From the Dance Floor to Shop Floor

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Yinka Olatunbosun

Imagine a movement that starts as performance, then metamorphoses into visual art. Such is the story of Lemi Ghariokwu’s Afro Artbeat’s series of works currently showing at the African Artists’ Foundation, Victoria Island, Lagos. The body of works was a visual replay of Fela’s outstanding compositions.

Walking through the exhibition hall last weekend, the atmosphere reeked of “Felasophy”. All the values embedded in the works, their social political significance and the epoch being crystallised came through. Let us begin with the works. Each looks like a masterpiece and smells like double-platinum. It’s like playing Fela’s hit songs all over again. The works include, “Big Blind Country”, “Monkey Banana”, “Johnny Just Drop,”, “Sorrow, Tears and Blood”, “No Agreement” and more.

Some of the works in the collection takes us back to the good old days of Sandra, Fela’s former wife and band member who was a major influencer in the music career of this larger than life artist. A socially committed artist, Ghariokwu’s voyage into visual art as paid employment began with Fela. He enjoyed painting and sketching images of famous people as a teenager. Once, a journalist at a national newspaper discovered him at a pub and introduced him to Fela, telling him he had met a young chap who could paint a good picture of Fela. Fela was overwhelmed by Ghariokwu’s raw talent and paid him for his job, which had that time was just a passion.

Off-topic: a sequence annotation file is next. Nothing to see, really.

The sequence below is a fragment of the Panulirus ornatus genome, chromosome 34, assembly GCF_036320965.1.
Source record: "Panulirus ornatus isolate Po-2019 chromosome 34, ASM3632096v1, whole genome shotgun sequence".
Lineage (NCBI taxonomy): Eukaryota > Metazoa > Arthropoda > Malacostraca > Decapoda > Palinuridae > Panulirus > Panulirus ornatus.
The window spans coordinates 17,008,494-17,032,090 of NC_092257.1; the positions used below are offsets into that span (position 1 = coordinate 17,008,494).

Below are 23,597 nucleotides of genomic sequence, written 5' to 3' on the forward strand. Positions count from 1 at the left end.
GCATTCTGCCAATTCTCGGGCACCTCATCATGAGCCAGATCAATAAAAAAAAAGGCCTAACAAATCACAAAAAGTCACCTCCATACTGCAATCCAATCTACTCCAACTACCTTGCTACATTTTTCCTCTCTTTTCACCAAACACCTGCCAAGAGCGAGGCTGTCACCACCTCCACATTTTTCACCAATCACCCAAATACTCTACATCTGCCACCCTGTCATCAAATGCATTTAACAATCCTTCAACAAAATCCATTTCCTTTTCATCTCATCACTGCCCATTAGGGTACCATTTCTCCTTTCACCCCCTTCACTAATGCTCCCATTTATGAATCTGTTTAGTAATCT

Today, Ghariokwu joins millions of fans in the world to remember Fela Anikulapo Kuti who died 20years ago, leaving an unbeatable legacy for other African artists to be socially committed. Ghariokwu’s works were the mirrors through which the world saw the lyrics of Fela’s anti-government music. This exhibition is thus a rebirth of Fela persona; his anger, his voiced dismay and rejection of anti-people policies.

Some of the works are like a close up shot at the image of Fela. When he blows the saxophone, the muscles in his arms match up to the veins around the back of his hand. You didn’t have to be in Afrikan Shrine to feel the zest of this enigmatic, multi-instrumentalist. Through the sound of his saxophone, themes of equality, unity, blackism, justice, freedom and pan-Africanism waft, as Ghariokwu relives the messages Fela tried desperately to communicate to a government that repeatedly misunderstood him.

Ghariokwu is also a businessman. He has reproduced some of the paintings in miniatures so that those who cannot afford the large pieces can go away with the smaller pieces. Remarkably, some of the paintings have dual package, containing original album covers and real vinyl albums, reminiscent of turn tables. These include classics such as Beast of No Nation, Afrodisia, amongst others.